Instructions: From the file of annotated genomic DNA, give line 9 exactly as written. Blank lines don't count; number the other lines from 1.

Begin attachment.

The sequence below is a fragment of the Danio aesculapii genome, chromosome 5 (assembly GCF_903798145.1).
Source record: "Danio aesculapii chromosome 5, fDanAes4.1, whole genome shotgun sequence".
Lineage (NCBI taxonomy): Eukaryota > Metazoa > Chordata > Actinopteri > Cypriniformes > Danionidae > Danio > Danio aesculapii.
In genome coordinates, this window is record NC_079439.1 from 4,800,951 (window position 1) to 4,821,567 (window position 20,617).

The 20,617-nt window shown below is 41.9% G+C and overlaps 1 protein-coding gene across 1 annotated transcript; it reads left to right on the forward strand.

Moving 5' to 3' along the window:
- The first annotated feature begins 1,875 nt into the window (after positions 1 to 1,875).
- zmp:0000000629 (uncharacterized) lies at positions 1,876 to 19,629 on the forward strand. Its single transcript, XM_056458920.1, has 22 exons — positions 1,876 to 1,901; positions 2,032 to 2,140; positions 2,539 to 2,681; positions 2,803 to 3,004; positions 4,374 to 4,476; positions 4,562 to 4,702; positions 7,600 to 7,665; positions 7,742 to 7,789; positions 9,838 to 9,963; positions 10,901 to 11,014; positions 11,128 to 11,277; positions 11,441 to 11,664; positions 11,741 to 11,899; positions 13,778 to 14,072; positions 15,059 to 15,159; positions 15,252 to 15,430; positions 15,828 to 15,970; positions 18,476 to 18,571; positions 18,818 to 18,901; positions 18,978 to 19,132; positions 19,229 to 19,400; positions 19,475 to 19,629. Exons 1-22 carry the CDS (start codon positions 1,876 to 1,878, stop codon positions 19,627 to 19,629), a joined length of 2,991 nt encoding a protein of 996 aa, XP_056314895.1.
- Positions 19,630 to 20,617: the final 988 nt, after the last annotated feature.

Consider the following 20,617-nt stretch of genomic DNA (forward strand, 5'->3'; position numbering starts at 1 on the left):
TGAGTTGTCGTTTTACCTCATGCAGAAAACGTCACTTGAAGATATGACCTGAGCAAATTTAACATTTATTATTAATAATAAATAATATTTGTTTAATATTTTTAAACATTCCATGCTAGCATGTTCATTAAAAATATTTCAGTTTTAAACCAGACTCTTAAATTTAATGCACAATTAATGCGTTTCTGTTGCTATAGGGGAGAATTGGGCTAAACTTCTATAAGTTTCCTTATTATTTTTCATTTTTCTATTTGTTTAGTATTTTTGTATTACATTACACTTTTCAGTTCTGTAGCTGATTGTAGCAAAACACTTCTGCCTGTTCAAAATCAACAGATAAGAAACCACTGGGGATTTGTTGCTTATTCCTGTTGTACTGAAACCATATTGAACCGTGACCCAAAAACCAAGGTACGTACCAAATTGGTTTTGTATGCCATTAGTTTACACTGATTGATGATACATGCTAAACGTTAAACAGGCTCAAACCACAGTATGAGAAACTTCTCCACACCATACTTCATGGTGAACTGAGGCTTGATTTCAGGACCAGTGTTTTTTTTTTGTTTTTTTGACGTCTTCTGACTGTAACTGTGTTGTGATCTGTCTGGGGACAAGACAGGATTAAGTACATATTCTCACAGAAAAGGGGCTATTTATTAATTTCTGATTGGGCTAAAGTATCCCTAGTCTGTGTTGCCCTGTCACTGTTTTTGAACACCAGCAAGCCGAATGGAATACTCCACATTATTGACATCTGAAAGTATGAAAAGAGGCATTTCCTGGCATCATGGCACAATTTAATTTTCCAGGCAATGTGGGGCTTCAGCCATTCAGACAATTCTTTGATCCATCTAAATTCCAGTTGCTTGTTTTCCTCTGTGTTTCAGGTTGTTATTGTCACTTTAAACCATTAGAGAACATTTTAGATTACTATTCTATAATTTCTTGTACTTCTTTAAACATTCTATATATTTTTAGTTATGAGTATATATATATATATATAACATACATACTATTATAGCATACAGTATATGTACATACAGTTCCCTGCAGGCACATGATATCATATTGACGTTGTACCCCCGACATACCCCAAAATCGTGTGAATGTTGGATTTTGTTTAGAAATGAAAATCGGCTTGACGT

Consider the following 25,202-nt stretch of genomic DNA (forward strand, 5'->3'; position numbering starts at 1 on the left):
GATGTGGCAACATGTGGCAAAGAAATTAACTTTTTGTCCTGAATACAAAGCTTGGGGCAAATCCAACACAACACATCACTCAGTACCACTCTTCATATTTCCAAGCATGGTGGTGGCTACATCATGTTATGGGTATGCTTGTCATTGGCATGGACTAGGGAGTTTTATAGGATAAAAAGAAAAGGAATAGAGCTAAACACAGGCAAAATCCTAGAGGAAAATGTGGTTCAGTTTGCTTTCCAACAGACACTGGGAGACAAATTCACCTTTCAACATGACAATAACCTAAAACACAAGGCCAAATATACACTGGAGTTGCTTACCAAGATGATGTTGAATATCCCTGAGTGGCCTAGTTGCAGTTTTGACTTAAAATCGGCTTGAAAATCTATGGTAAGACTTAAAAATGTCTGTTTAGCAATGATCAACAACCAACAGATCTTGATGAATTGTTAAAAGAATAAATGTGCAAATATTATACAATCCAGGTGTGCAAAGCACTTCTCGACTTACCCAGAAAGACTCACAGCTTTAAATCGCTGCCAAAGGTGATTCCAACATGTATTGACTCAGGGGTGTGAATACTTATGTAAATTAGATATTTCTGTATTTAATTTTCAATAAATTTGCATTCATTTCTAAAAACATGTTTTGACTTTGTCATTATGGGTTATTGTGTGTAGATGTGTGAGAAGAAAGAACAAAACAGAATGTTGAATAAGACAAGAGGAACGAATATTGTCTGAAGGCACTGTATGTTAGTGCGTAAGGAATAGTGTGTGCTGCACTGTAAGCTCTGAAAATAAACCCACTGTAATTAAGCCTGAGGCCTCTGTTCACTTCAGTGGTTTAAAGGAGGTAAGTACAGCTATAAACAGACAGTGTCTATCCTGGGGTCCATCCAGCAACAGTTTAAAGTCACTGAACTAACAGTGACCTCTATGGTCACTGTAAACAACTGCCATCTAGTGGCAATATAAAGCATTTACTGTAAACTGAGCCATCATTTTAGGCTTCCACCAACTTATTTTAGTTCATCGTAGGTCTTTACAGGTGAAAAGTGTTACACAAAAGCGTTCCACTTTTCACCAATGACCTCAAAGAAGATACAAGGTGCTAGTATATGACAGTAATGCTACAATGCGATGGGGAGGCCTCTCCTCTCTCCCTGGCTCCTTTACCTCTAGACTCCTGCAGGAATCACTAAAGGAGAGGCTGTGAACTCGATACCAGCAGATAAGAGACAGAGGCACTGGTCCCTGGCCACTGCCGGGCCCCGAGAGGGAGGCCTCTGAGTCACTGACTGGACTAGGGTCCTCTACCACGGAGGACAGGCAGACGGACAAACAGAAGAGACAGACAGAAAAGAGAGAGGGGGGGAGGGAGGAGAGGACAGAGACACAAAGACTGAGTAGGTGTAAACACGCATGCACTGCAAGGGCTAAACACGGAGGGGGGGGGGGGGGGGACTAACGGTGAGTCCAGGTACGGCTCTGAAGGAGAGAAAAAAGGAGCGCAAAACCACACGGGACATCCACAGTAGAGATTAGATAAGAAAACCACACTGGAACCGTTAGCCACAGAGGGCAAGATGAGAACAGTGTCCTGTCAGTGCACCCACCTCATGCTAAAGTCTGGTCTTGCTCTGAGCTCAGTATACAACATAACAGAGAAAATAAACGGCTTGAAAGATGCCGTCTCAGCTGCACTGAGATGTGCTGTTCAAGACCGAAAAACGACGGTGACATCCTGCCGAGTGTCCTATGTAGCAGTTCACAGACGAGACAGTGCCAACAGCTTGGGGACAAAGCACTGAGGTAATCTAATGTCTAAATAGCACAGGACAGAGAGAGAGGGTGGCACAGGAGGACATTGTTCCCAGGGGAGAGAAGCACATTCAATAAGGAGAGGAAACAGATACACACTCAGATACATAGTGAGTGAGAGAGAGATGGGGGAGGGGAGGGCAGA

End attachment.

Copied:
- Positions 19,630 to 20,617: the final 988 nt, after the last annotated feature.